I was pleased to lead a Not School discussion on Karl Jaspers's Truth and Symbol (1947). Our recent episode left us a little in the dark on what Jaspers was really proposing re religion and the mystical. Well, Truth & Symbol still left a lot of questions unanswered, but gave us a lot to chew on.
A lot of the book (which is actually an excerpt from a longer, untranslated work) had to do with outlining Jaspers's version of the existential balancing act: For Camus, the tricky part was truly acknowledging the absurd. For Sartre, it was embracing your freedom. For Jaspers, the matter is more ineliminably technical: it has to do with maintaining a proper balance in your philosophical outlook between subject and object. Jaspers, inspired by the many phases of consciousness in Hegel's Phenomenology, thinks that it's possible to live as if, for instance, the subject (the self) is really nothing, to just emphasize the objective world (e.g. the world of science). Or one could act like Descartes, as if the sphere of the subjective is all we can know with certainty, is all we experience directly, or maybe that it's all there is. For Jaspers, we need to acknowledge that both subject and object are part of the Encompassing (what Heidegger calls "Being"), that neither of these entities is transparent to us, and that while they are not fundamentally different, they act as different poles of our experience that we need to preserve when we think about what kind of reality is ultimate for us. So we retain the object as object, but through it we see the Encompassing: in this way the object is transparent, is a symbol (or cypher).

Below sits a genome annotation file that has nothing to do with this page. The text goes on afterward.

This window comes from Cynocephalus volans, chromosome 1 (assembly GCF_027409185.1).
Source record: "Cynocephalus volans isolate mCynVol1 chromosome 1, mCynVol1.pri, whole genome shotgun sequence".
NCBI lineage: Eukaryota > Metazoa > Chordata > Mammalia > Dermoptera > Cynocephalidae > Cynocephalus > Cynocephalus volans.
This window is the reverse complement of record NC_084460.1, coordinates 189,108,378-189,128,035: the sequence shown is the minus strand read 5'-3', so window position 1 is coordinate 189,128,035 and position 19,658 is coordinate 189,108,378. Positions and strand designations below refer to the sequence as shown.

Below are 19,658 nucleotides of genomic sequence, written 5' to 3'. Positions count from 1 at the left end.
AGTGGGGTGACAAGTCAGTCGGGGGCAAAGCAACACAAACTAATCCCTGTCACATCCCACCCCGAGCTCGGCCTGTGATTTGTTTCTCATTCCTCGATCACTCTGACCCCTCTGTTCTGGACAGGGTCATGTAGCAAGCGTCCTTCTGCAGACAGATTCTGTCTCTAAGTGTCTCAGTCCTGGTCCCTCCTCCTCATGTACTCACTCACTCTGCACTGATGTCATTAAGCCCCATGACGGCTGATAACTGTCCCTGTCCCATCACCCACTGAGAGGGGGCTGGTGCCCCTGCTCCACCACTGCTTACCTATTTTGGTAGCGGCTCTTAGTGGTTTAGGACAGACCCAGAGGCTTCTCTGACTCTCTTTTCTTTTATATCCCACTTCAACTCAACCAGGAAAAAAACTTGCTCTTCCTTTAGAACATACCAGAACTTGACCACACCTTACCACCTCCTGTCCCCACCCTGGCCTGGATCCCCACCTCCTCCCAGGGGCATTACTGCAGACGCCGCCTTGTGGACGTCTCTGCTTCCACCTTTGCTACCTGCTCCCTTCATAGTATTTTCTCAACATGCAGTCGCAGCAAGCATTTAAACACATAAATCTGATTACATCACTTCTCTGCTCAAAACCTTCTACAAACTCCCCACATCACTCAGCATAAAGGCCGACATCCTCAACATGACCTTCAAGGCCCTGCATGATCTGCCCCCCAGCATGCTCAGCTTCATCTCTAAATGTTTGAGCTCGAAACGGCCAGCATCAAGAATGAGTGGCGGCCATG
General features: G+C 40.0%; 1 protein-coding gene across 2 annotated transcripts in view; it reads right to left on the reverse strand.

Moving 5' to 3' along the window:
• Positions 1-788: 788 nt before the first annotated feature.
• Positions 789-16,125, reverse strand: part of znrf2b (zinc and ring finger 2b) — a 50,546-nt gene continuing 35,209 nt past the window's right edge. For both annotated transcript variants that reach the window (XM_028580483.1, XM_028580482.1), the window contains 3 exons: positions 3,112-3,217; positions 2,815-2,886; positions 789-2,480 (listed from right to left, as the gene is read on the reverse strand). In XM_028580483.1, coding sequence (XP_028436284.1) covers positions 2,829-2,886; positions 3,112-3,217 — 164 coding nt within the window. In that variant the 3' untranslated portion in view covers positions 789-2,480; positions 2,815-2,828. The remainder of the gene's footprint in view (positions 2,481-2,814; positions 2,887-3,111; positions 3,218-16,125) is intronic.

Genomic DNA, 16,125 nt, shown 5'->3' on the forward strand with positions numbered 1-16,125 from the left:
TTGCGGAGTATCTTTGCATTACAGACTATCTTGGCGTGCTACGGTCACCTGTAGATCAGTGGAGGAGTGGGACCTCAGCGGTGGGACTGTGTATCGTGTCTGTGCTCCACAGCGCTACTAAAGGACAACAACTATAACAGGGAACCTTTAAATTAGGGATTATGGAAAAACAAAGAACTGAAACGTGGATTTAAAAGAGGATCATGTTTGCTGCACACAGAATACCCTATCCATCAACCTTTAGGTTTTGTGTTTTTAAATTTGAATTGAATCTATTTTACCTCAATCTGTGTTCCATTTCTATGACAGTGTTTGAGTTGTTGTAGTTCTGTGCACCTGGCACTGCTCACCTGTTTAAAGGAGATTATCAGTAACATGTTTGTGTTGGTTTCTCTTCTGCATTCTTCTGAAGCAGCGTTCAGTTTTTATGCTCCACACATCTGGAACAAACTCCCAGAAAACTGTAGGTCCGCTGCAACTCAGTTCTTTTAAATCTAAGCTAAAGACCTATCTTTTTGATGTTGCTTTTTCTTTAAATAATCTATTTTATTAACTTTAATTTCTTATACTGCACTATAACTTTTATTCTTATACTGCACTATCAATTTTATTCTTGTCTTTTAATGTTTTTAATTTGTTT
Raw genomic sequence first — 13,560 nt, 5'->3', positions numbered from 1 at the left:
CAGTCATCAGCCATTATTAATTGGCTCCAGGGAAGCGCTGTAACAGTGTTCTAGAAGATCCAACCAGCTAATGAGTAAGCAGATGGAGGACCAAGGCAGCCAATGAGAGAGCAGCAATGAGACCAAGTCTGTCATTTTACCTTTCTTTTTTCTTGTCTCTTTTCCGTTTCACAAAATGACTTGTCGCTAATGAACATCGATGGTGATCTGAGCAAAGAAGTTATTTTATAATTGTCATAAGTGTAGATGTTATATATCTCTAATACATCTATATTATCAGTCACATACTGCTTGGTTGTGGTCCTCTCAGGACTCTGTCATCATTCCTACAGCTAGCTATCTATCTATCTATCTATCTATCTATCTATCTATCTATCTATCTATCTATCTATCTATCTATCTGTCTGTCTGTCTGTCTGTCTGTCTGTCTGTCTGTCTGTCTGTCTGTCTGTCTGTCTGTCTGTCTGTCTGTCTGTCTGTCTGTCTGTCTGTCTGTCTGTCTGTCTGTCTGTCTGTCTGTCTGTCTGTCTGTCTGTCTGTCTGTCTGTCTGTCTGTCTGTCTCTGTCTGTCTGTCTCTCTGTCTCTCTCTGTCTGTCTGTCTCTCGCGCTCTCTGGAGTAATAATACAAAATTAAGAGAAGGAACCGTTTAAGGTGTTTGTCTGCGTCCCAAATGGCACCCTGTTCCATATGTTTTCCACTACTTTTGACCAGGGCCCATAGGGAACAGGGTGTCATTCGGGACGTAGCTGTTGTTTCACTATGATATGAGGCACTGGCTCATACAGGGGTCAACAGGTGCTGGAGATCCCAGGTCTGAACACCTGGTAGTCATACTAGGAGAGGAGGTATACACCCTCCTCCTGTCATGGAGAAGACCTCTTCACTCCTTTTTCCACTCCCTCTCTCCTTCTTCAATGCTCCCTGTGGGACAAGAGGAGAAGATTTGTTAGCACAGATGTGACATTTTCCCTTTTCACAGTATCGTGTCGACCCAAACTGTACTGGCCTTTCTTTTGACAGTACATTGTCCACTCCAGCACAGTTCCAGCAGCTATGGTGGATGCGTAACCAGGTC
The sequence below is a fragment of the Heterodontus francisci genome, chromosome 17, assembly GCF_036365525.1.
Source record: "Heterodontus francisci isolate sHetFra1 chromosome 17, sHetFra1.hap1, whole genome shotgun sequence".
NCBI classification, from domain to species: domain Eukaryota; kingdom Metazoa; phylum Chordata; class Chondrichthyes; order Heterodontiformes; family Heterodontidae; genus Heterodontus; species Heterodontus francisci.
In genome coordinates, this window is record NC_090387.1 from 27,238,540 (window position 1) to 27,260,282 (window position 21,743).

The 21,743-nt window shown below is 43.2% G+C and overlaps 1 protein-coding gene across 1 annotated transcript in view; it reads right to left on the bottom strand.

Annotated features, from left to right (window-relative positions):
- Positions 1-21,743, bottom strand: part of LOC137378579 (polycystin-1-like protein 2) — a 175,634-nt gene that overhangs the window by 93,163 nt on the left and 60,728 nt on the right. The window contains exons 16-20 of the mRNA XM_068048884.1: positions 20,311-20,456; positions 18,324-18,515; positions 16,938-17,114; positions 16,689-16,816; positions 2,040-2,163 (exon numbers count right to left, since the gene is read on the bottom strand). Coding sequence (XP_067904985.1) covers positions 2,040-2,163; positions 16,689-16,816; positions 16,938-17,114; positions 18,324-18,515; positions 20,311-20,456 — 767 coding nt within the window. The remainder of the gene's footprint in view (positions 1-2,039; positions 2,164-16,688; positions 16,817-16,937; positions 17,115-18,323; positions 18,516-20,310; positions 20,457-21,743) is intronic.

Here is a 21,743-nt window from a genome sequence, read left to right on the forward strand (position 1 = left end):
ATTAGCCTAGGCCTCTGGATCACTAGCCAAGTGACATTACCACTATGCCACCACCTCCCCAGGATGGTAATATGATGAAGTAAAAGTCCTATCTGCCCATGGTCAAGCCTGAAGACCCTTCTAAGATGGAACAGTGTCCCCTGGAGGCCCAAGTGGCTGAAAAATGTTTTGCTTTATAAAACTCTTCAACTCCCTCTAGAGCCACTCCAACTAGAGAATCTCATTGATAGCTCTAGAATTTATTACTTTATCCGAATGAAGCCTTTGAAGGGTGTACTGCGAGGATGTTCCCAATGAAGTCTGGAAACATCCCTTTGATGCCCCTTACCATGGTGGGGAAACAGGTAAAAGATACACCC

I was joined by Michael Burgess, Marilynn L., Nick Halme, and Heath Adams, and everyone had comparisons to make to try to figure this out. Marilynn saw this as neo-Platonism, Michael brought up Berkeley (by the end Jaspers is actually calling the Encompassing "God"), Heath brought up Pirsig (though I think that the mystical experience of Quality that Pirsig is pushing for in part of ZAMM is Eastern, i.e. the self merges with the world in one way or the other, while the insistence on maintaining duality looks more like Judeo-Christian mysticism to me). We tried to make sense of what "symbol" means to Jaspers, when these symbols are fundamentally not referring to something outside of themselves (the word "horse" or a picture of a horse refers to an animal, while Being is supposed to be within and around (Encompassing) and exemplified by individual beings (taken as symbols or not). Why did he shift to using the word "God" with all that entails at the end?
I haven't done one of these in a while, but am very glad I did, and think you'll enjoy the conversation as much as any of our podcast episodes, as we had a great group of participants and a really interesting book.
Go download the discussion. Click on "Not School & Aftershow Discussions" and check out the new little HTML5 audio player I configured to play the file (or you can still download as usual). If people it this cool, we'll move the whole Free Stuff page gradually to use this.
Not a Citizen yet? Go sign up!